Plaintiff alleged essentially five complaints--back and right knee pain, stomach trouble, nervousness, shortness of breath, and chest pains. With respect to claimant's complaint of back3 and knee pain, the ALJ noted that only one of the physicians who examined claimant noted these complaints and, upon thorough examination, found no physical basis for them. Similarly, the ALJ found that claimant's 'physicians have made no diagnosis of any significant gastrointestinal condition and a consultative examination was negative except for slight tenderness in the epigastric area to palpitation.' Although claimant testified that he is taking Elavil for his depression, the ALJ noted that the only physician who discussed this complaint in his report found that plaintiff's conditions 'should improve on treatment.' Thus, the ALJ found none of these complications formed the basis for a severe impairment.
With respect to plaintiff's complaint of chest pains, the ALJ found little evidentiary basis for a finding of impairment:
A recent examination revealed his heart was normal to auscultation [i.e., listening to heartbeat] (Exhibit No. 23), and that the claimant stated his chest pain was relieved by Nitroglycerin, which suggested mild angina. However, no other physician of record has diagnosed angina pectoris, and his description of his chest pain is atypical for cardiac pain (Exhibit No. 17). Physical examination on August 1, 1981, revealed no evidence of congestive heart failure or hypertension (Exhibit No. 17). His electorcardiogram revealed a normal sinus rhythm with very slight left axis deviation and non-specific ST-T wave changes. A chest x-ray showed his cardiothoracic ratio was within normal limits and the cardiac silhouette was of normal size. The claimant has no medically documented severe cardiovascular disease.
We find, as did the district court, that there is substantial evidentiary support for this finding.
The ALJ finally assessed plaintiff's respiratory complaints. Although these apparently formed the basis for the award of black lung benefits, the ALJ accorded 'little weight' to the reports of Drs. Brandon, Martin and Stumbo, primarily because none of the three offered substantive medical evidence to support the physicians' conclusions as to capacity to work.
Receipt of black lung benefits is not determinative of disability under Social Security regulations, see 20 C.F.R. Sec. 404.1504. The ALJ found that claimant's testimony to 'a markedly restricted lifestyle . . . is not corroborated by the medical evidence of record.' Further, the ALJ did not find 'the claimant's allegations of disabling pain and shortness of breath to be credible' in light of the testimony given, the medical record, and his own observations at the hearing. The ALJ also noted that claimant's work as a coal miner does not constitute past relevant work under 20 C.F.R. Sec. 404.1565, since it was performed over fifteen years ago. Since the tests of claimant's respiratory function, or spirometry, showed claimant's performance well within normal limits, the ALJ concluded that claimant could perform his past relevant work as a nightwatchman. We find substantial evidence to support this conclusion, because we agree that Hall's past relevant work as a nightwatchman was essentially sedentary, and there was no significant exposure the fourth step. We thereafter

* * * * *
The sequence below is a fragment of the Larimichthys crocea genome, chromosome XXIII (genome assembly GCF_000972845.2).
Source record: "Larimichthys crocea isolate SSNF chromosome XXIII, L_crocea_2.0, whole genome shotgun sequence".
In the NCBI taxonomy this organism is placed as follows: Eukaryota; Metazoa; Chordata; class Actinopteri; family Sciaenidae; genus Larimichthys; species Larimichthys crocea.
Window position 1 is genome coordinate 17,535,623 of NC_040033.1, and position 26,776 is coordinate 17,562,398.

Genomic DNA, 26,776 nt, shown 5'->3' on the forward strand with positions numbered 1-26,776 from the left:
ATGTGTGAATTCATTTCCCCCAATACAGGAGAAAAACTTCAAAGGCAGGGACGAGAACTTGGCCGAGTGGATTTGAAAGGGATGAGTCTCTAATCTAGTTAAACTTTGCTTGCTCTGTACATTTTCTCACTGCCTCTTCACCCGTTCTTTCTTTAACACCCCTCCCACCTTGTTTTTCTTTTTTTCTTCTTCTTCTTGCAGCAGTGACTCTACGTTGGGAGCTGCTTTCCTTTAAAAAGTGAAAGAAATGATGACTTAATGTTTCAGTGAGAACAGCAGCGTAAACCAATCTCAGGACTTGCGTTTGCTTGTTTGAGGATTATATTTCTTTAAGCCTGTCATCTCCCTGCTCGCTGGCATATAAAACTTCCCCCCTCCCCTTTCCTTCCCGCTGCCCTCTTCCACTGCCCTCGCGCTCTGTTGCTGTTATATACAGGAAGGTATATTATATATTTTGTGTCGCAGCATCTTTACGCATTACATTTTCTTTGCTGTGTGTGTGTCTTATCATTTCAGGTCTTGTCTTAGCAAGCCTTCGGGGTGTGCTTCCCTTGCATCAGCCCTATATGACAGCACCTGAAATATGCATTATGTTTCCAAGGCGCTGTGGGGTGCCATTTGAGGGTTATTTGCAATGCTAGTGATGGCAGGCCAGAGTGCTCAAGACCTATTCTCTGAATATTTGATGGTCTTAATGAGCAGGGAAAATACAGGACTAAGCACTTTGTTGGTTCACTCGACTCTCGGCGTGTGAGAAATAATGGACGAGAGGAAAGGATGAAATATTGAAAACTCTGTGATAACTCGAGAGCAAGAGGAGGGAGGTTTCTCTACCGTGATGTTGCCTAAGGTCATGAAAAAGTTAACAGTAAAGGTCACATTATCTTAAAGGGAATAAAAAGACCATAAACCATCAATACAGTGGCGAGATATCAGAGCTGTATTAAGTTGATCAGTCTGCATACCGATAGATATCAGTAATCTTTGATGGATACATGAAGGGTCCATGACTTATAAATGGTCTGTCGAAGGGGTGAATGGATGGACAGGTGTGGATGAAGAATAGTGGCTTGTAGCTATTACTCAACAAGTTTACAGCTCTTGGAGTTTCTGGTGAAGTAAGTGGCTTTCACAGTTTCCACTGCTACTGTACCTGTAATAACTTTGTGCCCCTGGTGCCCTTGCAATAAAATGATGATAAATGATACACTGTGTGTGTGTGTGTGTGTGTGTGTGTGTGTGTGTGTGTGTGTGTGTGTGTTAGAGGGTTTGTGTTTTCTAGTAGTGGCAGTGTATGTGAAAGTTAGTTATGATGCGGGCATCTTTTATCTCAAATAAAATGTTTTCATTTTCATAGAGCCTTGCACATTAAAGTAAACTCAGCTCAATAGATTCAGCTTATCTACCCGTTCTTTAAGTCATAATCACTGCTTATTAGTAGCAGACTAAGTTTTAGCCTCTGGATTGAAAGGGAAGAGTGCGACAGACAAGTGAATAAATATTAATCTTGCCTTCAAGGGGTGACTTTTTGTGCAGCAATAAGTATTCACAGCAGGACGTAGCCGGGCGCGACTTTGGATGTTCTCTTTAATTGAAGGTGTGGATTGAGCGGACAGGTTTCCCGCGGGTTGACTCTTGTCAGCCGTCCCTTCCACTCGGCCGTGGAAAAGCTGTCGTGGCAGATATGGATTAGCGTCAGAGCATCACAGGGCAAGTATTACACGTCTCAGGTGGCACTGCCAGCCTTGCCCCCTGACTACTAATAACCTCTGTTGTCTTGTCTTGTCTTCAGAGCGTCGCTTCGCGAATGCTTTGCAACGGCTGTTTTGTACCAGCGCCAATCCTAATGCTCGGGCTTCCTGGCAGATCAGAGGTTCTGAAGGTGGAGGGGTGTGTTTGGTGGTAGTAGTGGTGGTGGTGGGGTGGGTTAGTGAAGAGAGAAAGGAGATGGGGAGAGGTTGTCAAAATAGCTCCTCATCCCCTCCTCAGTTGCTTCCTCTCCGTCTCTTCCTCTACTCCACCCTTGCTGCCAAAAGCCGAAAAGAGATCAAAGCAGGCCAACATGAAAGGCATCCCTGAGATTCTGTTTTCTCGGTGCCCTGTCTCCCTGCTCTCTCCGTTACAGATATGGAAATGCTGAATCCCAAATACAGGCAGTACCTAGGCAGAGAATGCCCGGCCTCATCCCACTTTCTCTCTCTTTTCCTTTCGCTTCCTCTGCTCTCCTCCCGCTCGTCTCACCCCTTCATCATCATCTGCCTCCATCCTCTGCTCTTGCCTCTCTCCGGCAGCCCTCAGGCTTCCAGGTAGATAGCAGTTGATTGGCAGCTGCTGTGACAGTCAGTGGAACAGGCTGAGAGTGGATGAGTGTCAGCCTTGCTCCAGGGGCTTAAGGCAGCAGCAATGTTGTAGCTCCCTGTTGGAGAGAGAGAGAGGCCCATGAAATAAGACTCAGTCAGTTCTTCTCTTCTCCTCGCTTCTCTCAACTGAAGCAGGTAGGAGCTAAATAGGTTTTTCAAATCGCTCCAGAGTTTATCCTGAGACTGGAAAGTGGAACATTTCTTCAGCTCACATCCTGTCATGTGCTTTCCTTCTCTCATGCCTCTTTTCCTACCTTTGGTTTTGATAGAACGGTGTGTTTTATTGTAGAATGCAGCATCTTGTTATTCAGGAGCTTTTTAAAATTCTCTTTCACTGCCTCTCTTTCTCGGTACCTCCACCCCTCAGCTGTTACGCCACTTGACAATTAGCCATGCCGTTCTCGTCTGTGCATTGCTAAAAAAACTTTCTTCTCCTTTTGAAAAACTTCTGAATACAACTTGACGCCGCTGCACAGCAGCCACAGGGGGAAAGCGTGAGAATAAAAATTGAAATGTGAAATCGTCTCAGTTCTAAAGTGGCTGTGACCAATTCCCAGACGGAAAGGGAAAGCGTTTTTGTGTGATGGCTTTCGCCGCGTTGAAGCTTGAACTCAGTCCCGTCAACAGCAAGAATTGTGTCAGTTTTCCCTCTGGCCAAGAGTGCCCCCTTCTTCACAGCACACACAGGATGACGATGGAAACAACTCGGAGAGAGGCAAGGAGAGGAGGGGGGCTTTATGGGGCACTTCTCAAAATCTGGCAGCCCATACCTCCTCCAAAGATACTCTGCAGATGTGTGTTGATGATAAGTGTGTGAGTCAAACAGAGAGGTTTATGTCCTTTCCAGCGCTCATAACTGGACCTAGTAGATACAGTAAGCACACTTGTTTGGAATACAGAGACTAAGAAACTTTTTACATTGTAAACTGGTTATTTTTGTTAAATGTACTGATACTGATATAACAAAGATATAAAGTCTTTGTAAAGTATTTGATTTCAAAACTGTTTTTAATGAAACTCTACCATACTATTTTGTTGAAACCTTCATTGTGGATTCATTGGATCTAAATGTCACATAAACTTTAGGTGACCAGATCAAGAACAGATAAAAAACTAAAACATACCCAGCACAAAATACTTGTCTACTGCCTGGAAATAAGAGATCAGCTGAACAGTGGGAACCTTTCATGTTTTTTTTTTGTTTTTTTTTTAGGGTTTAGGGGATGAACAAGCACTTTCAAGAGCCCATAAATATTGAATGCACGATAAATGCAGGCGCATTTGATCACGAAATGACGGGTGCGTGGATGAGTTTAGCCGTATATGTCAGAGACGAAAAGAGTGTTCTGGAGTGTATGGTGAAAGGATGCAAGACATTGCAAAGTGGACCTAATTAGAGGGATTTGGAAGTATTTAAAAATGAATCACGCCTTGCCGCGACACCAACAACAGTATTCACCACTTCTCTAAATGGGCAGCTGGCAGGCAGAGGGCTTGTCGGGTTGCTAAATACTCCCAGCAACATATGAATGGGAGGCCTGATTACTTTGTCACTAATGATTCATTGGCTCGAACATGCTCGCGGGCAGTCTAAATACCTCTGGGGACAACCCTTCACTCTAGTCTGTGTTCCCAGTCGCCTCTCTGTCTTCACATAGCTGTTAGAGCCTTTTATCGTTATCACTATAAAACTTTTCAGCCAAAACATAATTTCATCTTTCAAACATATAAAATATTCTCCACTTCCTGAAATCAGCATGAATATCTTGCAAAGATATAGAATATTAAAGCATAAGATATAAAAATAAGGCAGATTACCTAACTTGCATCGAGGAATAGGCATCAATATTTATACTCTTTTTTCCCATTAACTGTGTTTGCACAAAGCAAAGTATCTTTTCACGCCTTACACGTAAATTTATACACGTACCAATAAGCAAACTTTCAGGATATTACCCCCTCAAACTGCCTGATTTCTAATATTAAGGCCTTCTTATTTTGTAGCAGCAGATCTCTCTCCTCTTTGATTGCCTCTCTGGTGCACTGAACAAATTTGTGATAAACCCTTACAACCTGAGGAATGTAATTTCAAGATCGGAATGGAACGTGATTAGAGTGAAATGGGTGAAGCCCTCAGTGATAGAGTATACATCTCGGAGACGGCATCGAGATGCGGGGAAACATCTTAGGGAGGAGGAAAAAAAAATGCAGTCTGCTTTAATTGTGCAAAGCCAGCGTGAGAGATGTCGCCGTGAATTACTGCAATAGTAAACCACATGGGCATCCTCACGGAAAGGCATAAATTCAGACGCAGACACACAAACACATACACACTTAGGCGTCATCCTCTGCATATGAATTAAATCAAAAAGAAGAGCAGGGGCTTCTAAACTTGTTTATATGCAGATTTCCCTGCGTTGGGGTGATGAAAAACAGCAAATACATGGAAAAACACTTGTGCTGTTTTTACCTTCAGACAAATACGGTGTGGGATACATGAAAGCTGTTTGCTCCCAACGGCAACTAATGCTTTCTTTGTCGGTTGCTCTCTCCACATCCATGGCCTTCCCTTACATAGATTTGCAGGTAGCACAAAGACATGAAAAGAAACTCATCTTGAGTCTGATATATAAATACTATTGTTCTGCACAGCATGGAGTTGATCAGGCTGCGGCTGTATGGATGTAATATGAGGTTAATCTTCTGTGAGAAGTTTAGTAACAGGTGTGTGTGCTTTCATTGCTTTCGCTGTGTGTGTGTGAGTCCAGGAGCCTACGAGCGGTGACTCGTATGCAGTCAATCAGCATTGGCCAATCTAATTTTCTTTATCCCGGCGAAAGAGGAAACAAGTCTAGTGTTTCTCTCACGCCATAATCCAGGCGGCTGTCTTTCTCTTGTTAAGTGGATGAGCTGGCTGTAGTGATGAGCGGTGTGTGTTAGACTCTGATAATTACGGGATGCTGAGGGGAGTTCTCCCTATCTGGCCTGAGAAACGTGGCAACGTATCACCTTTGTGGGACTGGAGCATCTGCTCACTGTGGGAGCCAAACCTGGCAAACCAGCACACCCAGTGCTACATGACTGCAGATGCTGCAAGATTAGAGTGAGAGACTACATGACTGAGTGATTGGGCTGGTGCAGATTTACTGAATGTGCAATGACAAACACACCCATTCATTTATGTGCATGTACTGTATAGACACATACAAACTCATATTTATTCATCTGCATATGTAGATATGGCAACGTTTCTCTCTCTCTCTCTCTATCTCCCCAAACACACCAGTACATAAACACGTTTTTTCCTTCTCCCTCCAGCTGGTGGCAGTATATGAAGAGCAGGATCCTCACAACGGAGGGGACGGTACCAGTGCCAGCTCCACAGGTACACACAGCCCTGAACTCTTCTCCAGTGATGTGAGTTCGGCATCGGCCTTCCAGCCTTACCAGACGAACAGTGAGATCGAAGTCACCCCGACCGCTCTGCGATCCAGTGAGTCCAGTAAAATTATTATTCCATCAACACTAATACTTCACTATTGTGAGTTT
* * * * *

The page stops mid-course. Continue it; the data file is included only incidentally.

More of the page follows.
We conclude, finally, that the ALJ properly applied the sequential evaluation under 20 C.F.R. Sec. 404.1520 through the fourth step. We therefore AFFIRM the decision of the district court.
HONORABLE DAVID S. PORTER, United States District Court for the Southern District of Ohio, sitting by designation
In this August 25, 1983 opinion--which is not before this court--Judge Unthank vacated the ALJ's April 27, 1982 decision and remanded. In his later opinion, Judge Unthank summarizes his basis for reversal:
An examination of the ALJ's 1982 Decision discloses that he concluded that the plaintiff's 'impairment is not severe, as it does not significantly limit the claimant's physical or mental abilities to perform basic work activities.' The ALJ did not specifically either exclude or include the duties of a coal miner or those of a nightwatchman in the general finding that the plaintiff could 'perform basic work activities.'
This Court's Opinion of August 25, 1983, also made only general findings of a severe impairment and thus implicitly that the plaintiff could not return to 'his past relevant work' without specifically identifying reference to past work as a coal miner or work as a nightwatchman. The Court did specifically refer to the opinions of Drs. Stumbo and Martin that the plaintiff was unable to return to his 'past work as a coal miner' but such opinions made no reference to his past immediate work as a nightwatchman. The Court further observed '. . . that where a claimant is unable to return to his past relevant work, he is severly [sic] impaired and the Secretary must then proceed to assess his residual functional capacity, . . .'
. . . In his more recent decision rendered in 1983, pursuant to order of remand, the ALJ became more specific in his findings that the plaintiff cannot perform the heavy exertion of a coal miner or work in a dusty environment but that he did have the residual capacity to perform the duties of his immediate past relevant work of nightwatchman.
Memorandum Opinion (12/14/84).
The ALJ noted that claimant earned $5,251.20 in 1980 as a nightwatchman, while his 1981 Black Lung Benefits were being paid at a yearly rate of $5,035.20, plus medical benefits
Plaintiff apparently suffered a back injury during his years in the mines